Just to mix it up a bit, we’ll start out with the end point of today’s travel, Tucumcari, New Mexico. A Native American derived name, as opposed to the predominance of Spanish derived names of most of the towns we’ve traveled through, as in Santa Rosa, the place we left this morning. A totally cloud-covered sky as I rode out the front gate of our Campground, stopping to thank the owner, again, for finding and returning Izzy’s lanyard containing ALL her essential things (including Credit Card!). He took a few minutes to list some of the more “interesting” things he has found at the park. The most memorable was a handbag containing $18,000 cash accompanied by a fully loaded (as in, full magazine and a round in the chamber!) semi auto pistol! Needless to say, the local police were very interested.
It was my turn today to make use of the dual-use dry wash culverts. I was relieved that Cathy wasn’t following my exact route at this point as I’m sure she would have been MOST uncomfortable piloting Bridget through these Interstate shortcuts. If you note, the highwater marks on the walls would have made it an exciting transit at some point 🙂
I consider myself fairly astute at interpreting the sights I see in my slow speed travels, but this one had (has) me stumped. I’m presuming some kind of mining activity, but the steepness and ruggedness of the approach road would limit the size and capacity of any trucks transiting it. More research, I guess.
We were touched by this extensive family cemetery in very remote ranch country. We are outside the border fence, so didn’t feel like we were trespassing. Several of the stones were obviously hand hewn from the local rock and the inscriptions were lovingly chiseled on the faces of the stone. Some sadly young, and very young folks buried here, and their ancestors nearby. One of the earliest dates we could read was 1868. When politicians declare willy-nilly that the cattle industry needs to be “eliminated” to create a “green revolution”, there is little thought given to these centuries-long stewards of this fragile landscape as they attempt to make their living raising calves in a very difficult environment. They have my utmost respect.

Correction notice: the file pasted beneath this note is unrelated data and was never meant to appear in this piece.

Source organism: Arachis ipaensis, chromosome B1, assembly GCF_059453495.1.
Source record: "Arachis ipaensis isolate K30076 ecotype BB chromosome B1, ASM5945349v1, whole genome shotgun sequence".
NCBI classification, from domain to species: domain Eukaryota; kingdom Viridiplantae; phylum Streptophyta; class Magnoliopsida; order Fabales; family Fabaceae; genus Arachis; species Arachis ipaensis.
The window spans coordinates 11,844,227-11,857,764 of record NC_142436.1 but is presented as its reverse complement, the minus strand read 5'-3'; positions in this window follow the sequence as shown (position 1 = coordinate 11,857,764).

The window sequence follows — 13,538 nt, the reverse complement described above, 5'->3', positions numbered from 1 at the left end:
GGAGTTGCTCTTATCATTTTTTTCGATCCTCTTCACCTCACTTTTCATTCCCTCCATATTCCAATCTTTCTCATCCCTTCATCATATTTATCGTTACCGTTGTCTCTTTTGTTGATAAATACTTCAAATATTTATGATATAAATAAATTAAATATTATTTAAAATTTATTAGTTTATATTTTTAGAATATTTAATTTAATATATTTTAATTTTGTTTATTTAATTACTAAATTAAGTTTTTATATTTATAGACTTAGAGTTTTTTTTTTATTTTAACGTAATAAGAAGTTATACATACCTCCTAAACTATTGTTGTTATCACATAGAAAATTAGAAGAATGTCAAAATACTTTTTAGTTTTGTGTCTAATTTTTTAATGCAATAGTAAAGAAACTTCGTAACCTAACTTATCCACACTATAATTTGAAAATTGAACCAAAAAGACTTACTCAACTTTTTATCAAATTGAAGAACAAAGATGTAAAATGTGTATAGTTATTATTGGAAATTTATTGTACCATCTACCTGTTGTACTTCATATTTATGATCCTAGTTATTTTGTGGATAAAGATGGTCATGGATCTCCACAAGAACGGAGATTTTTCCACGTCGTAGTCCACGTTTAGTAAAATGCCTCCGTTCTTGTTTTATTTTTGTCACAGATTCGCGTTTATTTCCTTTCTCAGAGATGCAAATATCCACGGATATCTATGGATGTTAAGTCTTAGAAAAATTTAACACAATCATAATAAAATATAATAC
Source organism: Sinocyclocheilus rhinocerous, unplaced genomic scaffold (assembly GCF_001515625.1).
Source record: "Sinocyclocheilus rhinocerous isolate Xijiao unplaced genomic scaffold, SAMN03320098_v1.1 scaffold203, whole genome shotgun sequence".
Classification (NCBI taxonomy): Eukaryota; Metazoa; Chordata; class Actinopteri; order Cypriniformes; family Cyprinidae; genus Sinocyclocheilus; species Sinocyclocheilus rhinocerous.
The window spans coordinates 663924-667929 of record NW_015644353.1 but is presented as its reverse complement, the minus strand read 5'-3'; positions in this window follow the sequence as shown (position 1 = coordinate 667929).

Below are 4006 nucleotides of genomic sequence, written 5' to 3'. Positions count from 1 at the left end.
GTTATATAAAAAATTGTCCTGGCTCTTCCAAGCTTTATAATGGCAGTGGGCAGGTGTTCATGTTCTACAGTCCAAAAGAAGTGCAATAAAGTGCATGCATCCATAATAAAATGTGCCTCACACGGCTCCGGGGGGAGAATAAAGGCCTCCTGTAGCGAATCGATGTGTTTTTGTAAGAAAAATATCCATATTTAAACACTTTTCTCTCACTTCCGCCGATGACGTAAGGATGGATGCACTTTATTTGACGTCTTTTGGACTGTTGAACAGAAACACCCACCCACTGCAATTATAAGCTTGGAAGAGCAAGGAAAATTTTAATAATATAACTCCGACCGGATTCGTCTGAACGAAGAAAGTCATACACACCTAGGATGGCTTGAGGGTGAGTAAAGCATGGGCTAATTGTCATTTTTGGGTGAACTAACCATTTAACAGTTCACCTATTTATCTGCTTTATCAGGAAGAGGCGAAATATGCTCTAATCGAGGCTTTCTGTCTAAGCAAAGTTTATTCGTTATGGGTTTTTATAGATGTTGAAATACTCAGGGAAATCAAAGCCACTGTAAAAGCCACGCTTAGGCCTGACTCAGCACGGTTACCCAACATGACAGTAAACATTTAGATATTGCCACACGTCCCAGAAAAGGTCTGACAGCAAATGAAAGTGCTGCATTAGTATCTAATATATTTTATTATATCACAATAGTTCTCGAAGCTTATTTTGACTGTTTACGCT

Tucumcari markets itself primarily as an Original Route 66 town. This Blue Swallow Motel is listed in all the Essential Route 66 landmarks. Note especially the “100% Refrigerated Air” enticement, AND TV!! The late forties vintage car out front gives a good idea of when this establishment was new. It says there is a vacancy, but that is often not the case.
My route into town took me through the entire “strip” that was the original Route 66. Sadly, there are at least a third of all the businesses along the route that have failed to survive. I’ve decided not to add any of those pictures, but instead focus on the positive of those that have lasted all these many years.
Cathy took the kids to the TeePee Curios Shop and got some really nice pix, but, yet again, we can’t find a way to get them accessible to the WordPress site for adding here.
Our Bridget is swaying noticeably as winds are howling outside at 40 plus mph, and some forecasts for even stronger winds later tonight and rain. Going to be an interesting Night Along the Mother Road.
Thanks for coming along!